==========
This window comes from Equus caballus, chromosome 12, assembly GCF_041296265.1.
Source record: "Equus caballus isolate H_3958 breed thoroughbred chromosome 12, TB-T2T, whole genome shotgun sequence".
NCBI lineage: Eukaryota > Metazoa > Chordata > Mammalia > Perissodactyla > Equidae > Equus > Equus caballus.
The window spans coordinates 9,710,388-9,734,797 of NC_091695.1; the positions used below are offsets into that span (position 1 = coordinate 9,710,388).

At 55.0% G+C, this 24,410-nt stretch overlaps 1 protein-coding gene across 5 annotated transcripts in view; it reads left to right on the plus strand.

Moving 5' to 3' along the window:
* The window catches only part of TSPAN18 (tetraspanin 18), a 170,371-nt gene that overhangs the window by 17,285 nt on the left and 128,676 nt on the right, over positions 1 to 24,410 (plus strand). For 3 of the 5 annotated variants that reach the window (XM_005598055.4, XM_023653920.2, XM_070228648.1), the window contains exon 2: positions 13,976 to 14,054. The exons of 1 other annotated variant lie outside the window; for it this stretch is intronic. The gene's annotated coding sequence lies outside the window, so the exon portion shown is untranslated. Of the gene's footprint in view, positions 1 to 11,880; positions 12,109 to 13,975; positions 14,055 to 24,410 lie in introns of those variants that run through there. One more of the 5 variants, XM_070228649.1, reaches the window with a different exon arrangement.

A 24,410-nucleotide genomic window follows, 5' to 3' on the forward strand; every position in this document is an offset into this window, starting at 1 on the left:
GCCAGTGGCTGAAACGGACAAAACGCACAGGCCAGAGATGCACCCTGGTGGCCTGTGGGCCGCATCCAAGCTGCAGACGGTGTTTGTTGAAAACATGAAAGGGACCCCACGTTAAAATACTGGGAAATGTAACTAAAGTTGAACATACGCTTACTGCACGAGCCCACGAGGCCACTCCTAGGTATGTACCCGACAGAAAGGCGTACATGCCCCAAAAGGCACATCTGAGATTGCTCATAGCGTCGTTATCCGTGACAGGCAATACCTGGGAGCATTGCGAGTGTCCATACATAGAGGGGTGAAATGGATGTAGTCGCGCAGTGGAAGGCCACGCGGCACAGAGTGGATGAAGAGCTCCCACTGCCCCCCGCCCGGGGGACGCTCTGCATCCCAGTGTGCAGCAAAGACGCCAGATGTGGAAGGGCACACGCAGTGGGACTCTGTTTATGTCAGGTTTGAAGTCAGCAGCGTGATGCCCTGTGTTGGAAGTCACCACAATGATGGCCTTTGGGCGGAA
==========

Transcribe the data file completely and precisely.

This window comes from Equus caballus, chromosome 12, assembly GCF_041296265.1.
Source record: "Equus caballus isolate H_3958 breed thoroughbred chromosome 12, TB-T2T, whole genome shotgun sequence".
NCBI lineage: Eukaryota > Metazoa > Chordata > Mammalia > Perissodactyla > Equidae > Equus > Equus caballus.
The window spans coordinates 9,710,388-9,734,797 of NC_091695.1; the positions used below are offsets into that span (position 1 = coordinate 9,710,388).

At 55.0% G+C, this 24,410-nt stretch overlaps 1 protein-coding gene across 5 annotated transcripts in view; it reads left to right on the plus strand.

Moving 5' to 3' along the window:
* The window catches only part of TSPAN18 (tetraspanin 18), a 170,371-nt gene that overhangs the window by 17,285 nt on the left and 128,676 nt on the right, over positions 1 to 24,410 (plus strand). For 3 of the 5 annotated variants that reach the window (XM_005598055.4, XM_023653920.2, XM_070228648.1), the window contains exon 2: positions 13,976 to 14,054. The exons of 1 other annotated variant lie outside the window; for it this stretch is intronic. The gene's annotated coding sequence lies outside the window, so the exon portion shown is untranslated. Of the gene's footprint in view, positions 1 to 11,880; positions 12,109 to 13,975; positions 14,055 to 24,410 lie in introns of those variants that run through there. One more of the 5 variants, XM_070228649.1, reaches the window with a different exon arrangement.

A 24,410-nucleotide genomic window follows, 5' to 3' on the forward strand; every position in this document is an offset into this window, starting at 1 on the left:
GCCAGTGGCTGAAACGGACAAAACGCACAGGCCAGAGATGCACCCTGGTGGCCTGTGGGCCGCATCCAAGCTGCAGACGGTGTTTGTTGAAAACATGAAAGGGACCCCACGTTAAAATACTGGGAAATGTAACTAAAGTTGAACATACGCTTACTGCACGAGCCCACGAGGCCACTCCTAGGTATGTACCCGACAGAAAGGCGTACATGCCCCAAAAGGCACATCTGAGATTGCTCATAGCGTCGTTATCCGTGACAGGCAATACCTGGGAGCATTGCGAGTGTCCATACATAGAGGGGTGAAATGGATGTAGTCGCGCAGTGGAAGGCCACGCGGCACAGAGTGGATGAAGAGCTCCCACTGCCCCCCGCCCGGGGGACGCTCTGCATCCCAGTGTGCAGCAAAGACGCCAGATGTGGAAGGGCACACGCAGTGGGACTCTGTTTATGTCAGGTTTGAAGTCAGCAGCGTGATGCCCTGTGTTGGAAGTCACCACAATGATGGCCTTTGGGCGGAA